This 2013 photo shows some of the boats permanently anchored northwest of the Selkirk trestle in the Gorge waterway. Victoria council is seeking a licence of occupation of the area from the province to deal with some of the worst offenders.

Victoria council acts on derelict boats in Gorge

Victoria council asks province for authority so city can regulate and enforce good behaviour north of Selkirk trestle in Gorge

Derelict boats on the Gorge Waterway will soon be a sight of the past if the province agrees to give the City of Victoria jurisdiction over the area.

At a governance and priorities meeting today, council agreed to seek a 10-year licence of occupation from the B.C. government for the Gorge waterway northwest of the Selkirk trestle.

The scheme is borrowed from the District of West Kelowna to deal with derelict or polluting boats on Okanagan Lake.

“There needs to be proper facilities for protecting our marine environment. Ultimately what we’re saying is the Upper Gorge on the Vic West and Burnside-Gorge side is not the appropriate place to (permanently moor),” Mayor Dean Fortin told council and staff.

Some of the long-term anchored boats along the Upper Gorge have frustrated nearby residents, community associations and Gorge recreational users for years.

(Rower Eric Ages told the News he frequently saw human excrement in the surrounding waters in this 2013 interview.)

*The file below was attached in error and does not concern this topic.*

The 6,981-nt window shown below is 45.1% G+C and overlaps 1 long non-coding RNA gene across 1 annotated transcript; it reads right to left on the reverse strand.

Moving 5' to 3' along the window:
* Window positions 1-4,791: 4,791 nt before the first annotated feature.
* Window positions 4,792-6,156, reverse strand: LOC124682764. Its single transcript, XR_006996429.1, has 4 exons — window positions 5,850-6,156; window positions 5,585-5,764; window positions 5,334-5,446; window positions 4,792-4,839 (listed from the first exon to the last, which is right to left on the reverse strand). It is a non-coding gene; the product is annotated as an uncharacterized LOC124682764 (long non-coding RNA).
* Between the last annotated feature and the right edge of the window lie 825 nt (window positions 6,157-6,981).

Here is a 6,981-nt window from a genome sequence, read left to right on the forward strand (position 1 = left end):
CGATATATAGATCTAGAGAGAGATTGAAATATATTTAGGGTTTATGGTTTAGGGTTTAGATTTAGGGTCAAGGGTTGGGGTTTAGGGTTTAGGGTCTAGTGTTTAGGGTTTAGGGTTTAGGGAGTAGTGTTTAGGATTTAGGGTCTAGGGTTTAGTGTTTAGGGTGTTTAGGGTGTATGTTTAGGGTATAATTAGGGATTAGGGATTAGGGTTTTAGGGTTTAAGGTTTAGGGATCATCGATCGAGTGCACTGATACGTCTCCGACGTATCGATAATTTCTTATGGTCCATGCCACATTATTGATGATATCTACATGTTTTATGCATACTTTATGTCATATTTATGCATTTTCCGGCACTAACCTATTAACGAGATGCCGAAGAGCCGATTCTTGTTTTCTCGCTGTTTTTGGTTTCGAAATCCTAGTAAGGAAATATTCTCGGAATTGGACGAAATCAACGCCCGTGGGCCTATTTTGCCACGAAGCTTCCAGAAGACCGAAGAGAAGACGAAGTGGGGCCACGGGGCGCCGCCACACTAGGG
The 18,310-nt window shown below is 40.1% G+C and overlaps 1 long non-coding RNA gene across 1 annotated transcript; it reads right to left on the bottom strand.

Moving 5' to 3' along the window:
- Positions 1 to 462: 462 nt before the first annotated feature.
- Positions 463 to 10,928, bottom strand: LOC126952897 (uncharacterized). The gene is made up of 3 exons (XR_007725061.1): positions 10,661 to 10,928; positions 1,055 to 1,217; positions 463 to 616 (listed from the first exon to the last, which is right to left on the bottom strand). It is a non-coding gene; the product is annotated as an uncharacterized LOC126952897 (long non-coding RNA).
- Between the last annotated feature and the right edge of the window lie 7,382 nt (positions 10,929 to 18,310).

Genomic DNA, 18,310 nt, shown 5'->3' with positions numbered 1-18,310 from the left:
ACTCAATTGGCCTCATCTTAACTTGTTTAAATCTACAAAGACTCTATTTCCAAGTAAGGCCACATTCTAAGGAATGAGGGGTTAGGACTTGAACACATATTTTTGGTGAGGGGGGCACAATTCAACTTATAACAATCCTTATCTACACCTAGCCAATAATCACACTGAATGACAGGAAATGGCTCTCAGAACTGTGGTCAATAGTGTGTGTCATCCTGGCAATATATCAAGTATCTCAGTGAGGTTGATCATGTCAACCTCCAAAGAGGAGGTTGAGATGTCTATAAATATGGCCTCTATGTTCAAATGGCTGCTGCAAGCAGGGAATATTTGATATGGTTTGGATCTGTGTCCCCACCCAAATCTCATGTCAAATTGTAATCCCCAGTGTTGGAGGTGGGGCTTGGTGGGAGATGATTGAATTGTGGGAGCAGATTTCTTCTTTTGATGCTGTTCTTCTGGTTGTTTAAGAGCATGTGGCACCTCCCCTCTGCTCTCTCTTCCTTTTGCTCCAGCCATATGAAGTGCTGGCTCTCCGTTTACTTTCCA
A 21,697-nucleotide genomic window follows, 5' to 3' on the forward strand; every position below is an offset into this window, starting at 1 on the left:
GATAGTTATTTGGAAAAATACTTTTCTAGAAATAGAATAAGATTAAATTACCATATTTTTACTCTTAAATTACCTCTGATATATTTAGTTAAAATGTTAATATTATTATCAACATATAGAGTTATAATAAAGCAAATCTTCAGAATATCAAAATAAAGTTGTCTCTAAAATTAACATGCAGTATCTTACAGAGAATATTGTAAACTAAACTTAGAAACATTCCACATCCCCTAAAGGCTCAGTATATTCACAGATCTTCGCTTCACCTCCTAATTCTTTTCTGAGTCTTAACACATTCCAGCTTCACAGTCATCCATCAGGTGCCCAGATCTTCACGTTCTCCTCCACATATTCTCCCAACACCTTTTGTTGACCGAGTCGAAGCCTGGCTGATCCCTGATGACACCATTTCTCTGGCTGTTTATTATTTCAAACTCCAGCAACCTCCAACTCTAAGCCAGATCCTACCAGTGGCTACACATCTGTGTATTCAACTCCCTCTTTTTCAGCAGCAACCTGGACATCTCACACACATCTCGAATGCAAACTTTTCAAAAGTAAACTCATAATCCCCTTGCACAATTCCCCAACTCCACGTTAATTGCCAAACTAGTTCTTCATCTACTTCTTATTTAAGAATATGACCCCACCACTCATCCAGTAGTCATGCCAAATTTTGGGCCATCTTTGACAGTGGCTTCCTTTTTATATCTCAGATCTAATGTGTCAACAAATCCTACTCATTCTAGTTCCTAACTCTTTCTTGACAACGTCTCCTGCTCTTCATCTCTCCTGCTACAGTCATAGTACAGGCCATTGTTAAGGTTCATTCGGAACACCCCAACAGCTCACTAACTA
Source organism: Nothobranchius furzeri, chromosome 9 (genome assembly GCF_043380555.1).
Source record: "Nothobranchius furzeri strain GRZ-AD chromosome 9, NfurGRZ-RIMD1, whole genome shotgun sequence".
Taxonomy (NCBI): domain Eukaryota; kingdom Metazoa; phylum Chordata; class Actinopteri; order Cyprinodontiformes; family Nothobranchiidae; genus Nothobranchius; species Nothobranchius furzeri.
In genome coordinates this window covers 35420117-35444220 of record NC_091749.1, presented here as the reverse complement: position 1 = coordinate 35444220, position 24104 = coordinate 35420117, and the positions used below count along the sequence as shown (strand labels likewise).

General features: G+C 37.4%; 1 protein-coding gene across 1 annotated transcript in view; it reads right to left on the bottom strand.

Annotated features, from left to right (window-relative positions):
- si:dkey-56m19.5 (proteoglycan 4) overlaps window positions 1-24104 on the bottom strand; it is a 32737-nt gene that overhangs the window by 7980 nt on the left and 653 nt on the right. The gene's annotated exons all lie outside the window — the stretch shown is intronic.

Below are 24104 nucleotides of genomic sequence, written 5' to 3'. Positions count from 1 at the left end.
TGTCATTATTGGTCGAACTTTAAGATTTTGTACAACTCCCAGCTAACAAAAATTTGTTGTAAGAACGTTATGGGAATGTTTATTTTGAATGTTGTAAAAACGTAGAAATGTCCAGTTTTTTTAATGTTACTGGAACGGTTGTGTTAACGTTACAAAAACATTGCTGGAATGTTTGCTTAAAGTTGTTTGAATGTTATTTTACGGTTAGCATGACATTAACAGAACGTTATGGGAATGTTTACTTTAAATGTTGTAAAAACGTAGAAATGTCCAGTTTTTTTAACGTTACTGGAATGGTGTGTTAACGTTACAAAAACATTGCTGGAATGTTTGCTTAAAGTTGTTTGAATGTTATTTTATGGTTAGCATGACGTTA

A complex division of government responsibility for the area has led to inaction: the province owns the seabed, while the Transport Canada oversees navigation, shipping and anchoring on the waterway.

While neither senior level of government has expressed interest in managing the issue, the province has recently indicated it would grant a licence of occupation so Victoria can take action.

“Unfortunately, because of the bad behaviour … of a few people, we have to have this conversation,” said Coun. Lisa Helps during discussion.

Once the city receives a licence of occupation (which is expected to take six to eight months), staff can then develop a project charter and enforce nominal rent fees to manage the area.

Fortin said the Songhees and Esquimalt Nations chiefs have given early support for the idea, though further consultation is required before moving ahead with a management plan.

Staff will also explore the possibility of using a partnership with the University of Victoria to monitor marine environments in Portage Inlet, which includes the Gorge waterway. The data would then be used to assess the need for long-term ecological protection in the area.

Read the staff report here.


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